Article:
Single Tasking: Get more done through mindfulness
Chapter 14 from the CHANGE JOURNAL »
We often live by the motto “More means more.” In real life, however, that’s not always the case. Maybe you have heard of the economic theories of “marginal productivity” or “marginal utility” before. Both indicate that in a business context, for example, purchasing another machine doesn’t always turn out to be profitable. This also applies to personal situations when people are involved. Suppose we try to accomplish too much, especially to get too many things done simultaneously. In that case, this can quickly diminish the outcome.
Meanwhile, various scientific studies have established that multitasking is not really beneficial. So the slogan should read, “better less and right”. But how do you promote that in a society that strives for “faster, better, and more”?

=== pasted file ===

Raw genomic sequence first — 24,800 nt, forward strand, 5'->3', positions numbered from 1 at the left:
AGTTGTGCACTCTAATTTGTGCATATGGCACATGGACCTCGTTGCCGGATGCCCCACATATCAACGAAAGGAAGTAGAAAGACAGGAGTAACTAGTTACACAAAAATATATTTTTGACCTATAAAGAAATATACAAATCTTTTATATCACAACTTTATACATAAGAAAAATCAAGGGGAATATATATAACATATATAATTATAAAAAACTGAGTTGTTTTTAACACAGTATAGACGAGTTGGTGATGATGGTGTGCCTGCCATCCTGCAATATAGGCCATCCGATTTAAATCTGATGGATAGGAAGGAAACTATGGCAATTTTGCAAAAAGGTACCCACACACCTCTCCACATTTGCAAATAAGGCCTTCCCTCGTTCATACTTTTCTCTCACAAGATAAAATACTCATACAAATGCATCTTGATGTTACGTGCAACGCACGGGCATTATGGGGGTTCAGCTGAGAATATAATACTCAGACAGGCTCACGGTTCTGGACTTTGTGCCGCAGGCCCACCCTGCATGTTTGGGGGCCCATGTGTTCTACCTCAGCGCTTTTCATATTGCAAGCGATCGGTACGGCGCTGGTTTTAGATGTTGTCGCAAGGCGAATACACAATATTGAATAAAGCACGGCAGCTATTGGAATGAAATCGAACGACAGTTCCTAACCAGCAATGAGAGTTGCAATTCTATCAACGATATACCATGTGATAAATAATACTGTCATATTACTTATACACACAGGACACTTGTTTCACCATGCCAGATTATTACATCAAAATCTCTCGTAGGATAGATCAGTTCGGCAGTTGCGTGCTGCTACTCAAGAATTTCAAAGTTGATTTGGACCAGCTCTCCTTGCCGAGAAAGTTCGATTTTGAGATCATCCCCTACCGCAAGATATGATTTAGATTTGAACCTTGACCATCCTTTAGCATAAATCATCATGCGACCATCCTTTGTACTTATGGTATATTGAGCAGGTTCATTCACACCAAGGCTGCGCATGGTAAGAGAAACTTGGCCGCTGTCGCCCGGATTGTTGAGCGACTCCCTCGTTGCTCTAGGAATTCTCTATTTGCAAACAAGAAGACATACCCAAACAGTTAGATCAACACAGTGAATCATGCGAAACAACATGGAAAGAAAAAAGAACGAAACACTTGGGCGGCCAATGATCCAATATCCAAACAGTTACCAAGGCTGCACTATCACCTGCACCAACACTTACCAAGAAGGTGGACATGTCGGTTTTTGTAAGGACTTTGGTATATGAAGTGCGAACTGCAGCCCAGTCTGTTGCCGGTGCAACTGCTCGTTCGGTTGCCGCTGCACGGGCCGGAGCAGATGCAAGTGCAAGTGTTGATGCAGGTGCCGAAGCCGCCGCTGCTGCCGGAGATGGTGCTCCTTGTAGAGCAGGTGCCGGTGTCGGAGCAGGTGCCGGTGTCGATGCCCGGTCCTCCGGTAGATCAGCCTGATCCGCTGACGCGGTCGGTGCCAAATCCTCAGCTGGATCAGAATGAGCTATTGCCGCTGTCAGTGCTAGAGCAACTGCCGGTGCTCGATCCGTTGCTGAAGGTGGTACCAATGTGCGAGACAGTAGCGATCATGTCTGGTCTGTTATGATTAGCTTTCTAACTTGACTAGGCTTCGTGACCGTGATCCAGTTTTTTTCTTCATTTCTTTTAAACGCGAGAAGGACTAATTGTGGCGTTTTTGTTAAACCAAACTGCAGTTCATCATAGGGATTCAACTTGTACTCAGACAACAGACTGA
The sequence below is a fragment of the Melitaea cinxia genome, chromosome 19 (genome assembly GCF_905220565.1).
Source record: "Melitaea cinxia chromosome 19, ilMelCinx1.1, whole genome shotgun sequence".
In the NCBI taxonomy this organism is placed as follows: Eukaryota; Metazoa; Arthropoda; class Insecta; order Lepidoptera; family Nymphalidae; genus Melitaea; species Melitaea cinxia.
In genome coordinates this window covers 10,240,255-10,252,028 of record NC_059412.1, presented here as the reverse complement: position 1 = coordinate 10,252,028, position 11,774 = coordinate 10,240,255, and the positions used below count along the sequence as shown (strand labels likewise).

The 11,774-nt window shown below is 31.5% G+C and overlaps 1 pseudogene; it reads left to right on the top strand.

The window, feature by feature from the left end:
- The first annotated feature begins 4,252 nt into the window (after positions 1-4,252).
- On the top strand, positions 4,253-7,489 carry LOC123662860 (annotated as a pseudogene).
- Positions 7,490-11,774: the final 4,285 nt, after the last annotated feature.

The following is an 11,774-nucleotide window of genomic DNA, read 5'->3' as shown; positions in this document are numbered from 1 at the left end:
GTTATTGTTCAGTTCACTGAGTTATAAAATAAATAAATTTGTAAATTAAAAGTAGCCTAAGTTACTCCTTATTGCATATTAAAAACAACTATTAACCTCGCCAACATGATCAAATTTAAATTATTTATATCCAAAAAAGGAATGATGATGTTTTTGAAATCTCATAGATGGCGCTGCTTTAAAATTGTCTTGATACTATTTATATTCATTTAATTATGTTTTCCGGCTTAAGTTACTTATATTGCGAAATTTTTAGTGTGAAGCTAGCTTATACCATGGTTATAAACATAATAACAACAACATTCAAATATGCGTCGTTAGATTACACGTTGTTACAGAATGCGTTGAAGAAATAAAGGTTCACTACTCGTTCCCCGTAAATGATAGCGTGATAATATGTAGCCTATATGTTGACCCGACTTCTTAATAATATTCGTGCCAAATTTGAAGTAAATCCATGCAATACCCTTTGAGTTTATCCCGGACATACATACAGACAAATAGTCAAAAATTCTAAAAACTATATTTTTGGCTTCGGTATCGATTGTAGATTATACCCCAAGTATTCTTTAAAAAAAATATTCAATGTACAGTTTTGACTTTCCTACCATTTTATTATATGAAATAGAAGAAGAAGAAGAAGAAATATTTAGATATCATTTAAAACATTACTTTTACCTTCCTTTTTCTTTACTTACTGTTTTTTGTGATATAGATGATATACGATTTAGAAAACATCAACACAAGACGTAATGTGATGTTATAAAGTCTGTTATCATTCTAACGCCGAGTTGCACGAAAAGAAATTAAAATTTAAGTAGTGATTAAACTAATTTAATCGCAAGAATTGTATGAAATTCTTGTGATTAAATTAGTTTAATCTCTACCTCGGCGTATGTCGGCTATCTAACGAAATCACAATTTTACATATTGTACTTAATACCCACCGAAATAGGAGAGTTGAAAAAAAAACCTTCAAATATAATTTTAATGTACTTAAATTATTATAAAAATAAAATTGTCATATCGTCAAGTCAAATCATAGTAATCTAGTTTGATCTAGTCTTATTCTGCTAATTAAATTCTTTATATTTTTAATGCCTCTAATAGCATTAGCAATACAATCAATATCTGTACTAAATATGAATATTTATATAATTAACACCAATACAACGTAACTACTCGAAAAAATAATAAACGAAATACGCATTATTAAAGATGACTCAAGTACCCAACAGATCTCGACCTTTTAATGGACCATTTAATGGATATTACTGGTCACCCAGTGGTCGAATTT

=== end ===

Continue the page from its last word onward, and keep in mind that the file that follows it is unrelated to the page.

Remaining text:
The answer is – mindfulness! Whatever you may want to do, be present. Focus one hundred percent on one thing at a time, no matter how trivial the activity may be – like brushing your teeth, answering emails, or even walking. Instead of thinking about the next task, let alone doing two things at once, train your consciousness to stay in the moment – in the here and now.
How can this be achieved? Try practicing mindfulness in every- day life. This doesn’t require you to meditate or be a yogi. Pick an activity for the next 7 days and remember to be especially mindful when performing it each day. It could even be an unavoidable activity, such as climbing stairs, for example:
You consciously ascend each step. Eating is another excellent example: Try chewing each and every bit one bite at a time, and chew for as long as possible before you actually swallow. You will realize that even such small changes in your consciousness will lead to higher productivity in other areas of life. You will gain focus – and this will lead to more success.